Tracy's blog

I’m Tracy Au and I have graduated from the Professional Writing program from university. I am an aspiring screenwriter, so this blog is used to promote my writing and attract people who will hire me to write for your TV show or movie. I write a lot about writing, TV, movies, jokes, and my daily life and opinions. I have another blog promoting my TV project at

Monday, June 19, 2017

Emma Coat's writing tips/ "That lesbian-blogger hoax"

May 24, 2015 Emma Coat's writing tips: I found Emma Coats writing tips in the Great American Pitchfest e-newsletter.  I then looked her up, and it's on her blog too:

22 #storybasics I’ve picked up in my time at Pixar

I tweeted these forever ago, but the internet just noticed and I figure I should probably at least put them on my blog. I’m glad people are finding them useful.

Here they are, a mix of things learned from directors & coworkers at Pixar, listening to writers & directors talk about their craft, and via trial and error in the making of my own films.

#1: You admire a character for trying more than for their successes.

#2: You gotta keep in mind what’s interesting to you as an audience, not what’s fun to do as a writer. They can be v. different.

#3: Trying for theme is important, but you won’t see what the story is actually about til you’re at the end of it. Now rewrite.

#4: Once upon a time there was ___. Every day, ___. One day ___. Because of that, ___. Because of that, ___. Until finally ___.

#5: Simplify. Focus. Combine characters. Hop over detours. You’ll feel like you’re losing valuable stuff but it sets you free.

#6: What is your character good at, comfortable with? Throw the polar opposite at them. Challenge them. How do they deal?

#7: Come up with your ending before you figure out your middle. Seriously. Endings are hard, get yours working up front.

#8: Finish your story, let go even if it’s not perfect. In an ideal world you have both, but move on. Do better next time.

#9: When you’re stuck, make a list of what WOULDN’T happen next. Lots of times the material to get you unstuck will show up.

#10: Pull apart the stories you like. What you like in them is a part of you; you’ve got to recognize it before you can use it.

#11: Putting it on paper lets you start fixing it. If it stays in your head, a perfect idea, you’ll never share it with anyone.

#12: Discount the 1st thing that comes to mind. And the 2nd, 3rd, 4th, 5th – get the obvious out of the way. Surprise yourself.

#13: Give your characters opinions. Passive/malleable might seem likable to you as you write, but it’s poison to the audience.

#14: Why must you tell THIS story? What’s the belief burning within you that your story feeds off of? That’s the heart of it.

#15: If you were your character, in this situation, how would you feel? Honesty lends credibility to unbelievable situations.

#16: What are the stakes? Give us reason to root for the character. What happens if they don’t succeed? Stack the odds against.

#17: No work is ever wasted. If it’s not working, let go and move on - it’ll come back around to be useful later.

#18: You have to know yourself: the difference between doing your best & fussing. Story is testing, not refining.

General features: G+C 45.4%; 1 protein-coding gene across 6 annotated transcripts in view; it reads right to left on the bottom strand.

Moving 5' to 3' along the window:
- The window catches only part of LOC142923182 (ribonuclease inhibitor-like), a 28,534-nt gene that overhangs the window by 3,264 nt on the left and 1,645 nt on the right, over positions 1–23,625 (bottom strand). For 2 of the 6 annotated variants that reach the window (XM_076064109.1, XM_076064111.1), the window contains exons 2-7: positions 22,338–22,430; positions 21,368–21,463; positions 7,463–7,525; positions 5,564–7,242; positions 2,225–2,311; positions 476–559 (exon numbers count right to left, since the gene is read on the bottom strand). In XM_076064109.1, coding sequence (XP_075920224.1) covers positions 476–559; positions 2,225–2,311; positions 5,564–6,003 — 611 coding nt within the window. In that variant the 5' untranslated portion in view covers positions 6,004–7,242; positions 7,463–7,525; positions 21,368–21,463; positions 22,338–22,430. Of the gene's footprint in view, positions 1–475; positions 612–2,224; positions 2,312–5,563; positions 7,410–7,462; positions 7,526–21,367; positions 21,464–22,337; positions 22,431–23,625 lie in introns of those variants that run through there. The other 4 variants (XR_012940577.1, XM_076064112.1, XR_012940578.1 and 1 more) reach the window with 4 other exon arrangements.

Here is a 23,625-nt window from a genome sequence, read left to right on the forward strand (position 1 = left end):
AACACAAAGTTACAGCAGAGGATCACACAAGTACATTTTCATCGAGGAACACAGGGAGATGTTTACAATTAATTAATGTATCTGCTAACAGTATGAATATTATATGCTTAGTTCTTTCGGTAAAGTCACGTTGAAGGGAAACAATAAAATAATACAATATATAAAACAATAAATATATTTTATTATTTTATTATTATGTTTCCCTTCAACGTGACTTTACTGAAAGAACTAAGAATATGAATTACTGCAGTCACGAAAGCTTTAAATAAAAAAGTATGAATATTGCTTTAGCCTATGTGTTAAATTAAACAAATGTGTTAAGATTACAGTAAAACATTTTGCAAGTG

#19: Coincidences to get characters into trouble are great; coincidences to get them out of it are cheating.

#20: Exercise: take the building blocks of a movie you dislike. How d'you rearrange them into what you DO like?

#21: You gotta identify with your situation/characters, can’t just write ‘cool’. What would make YOU act that way?

#22: What’s the essence of your story? Most economical telling of it? If you know that, you can build out from there.

You can find more stuff I talk about on twitter as @lawnrocket - film and storytelling mostly. I try to keep the what-I-ate-for-lunch posts to a minimum.


Tracy's writing tips: I have learned a lot as I write. 

Sympathetic characters: I was writing a scene, and then I remembered it was kind of done on Alias.  There was a scene where Sydney gets into a fight and stabs a masked guy with a knife.  Then she unmasks him and sees it's someone that she knows and loves.

Sydney is still a sympathetic character even after killing someone because it was in self- defense.  The audience knows she would have never have killed him if she knew who he was.

When 2 characters fall in love, they have to transform each other: I got this tip from the Edmonton Public Library writer-in- residence Conni Massing back in 2010.  First she read some of The Vertex Fighter.

Then she read my script Garret which was like Fighter.  In Garret, there was more of a love story.  The audience has to root for the relationship.

Hacker movies: I did try to write a bit about it.  There are a lot of hacker movies out there.



The Girl with the Dragon Tattoo:  


Jun. 29, 2015 Successful bloggers:

1. Diablo Cody: She started a blog and then she wrote the movie Juno

2. Kelly Oxford: She started a Twitter feed and then wrote a book.

I put up an article about her on my blog:

3. Neil Parischilla: He created a blog called 1000 Awesome Things.  Then he put up a book called The Book of Awesome.

Dec. 20, 2015 "That lesbian- blogger hoax: smut or the messy start of a new art?": I cut out this article by Kathryn Borel in the Globe and Mail on Jun. 18, 2011.

I actually wrote about this before:

Here's the whole Borel article: Inline image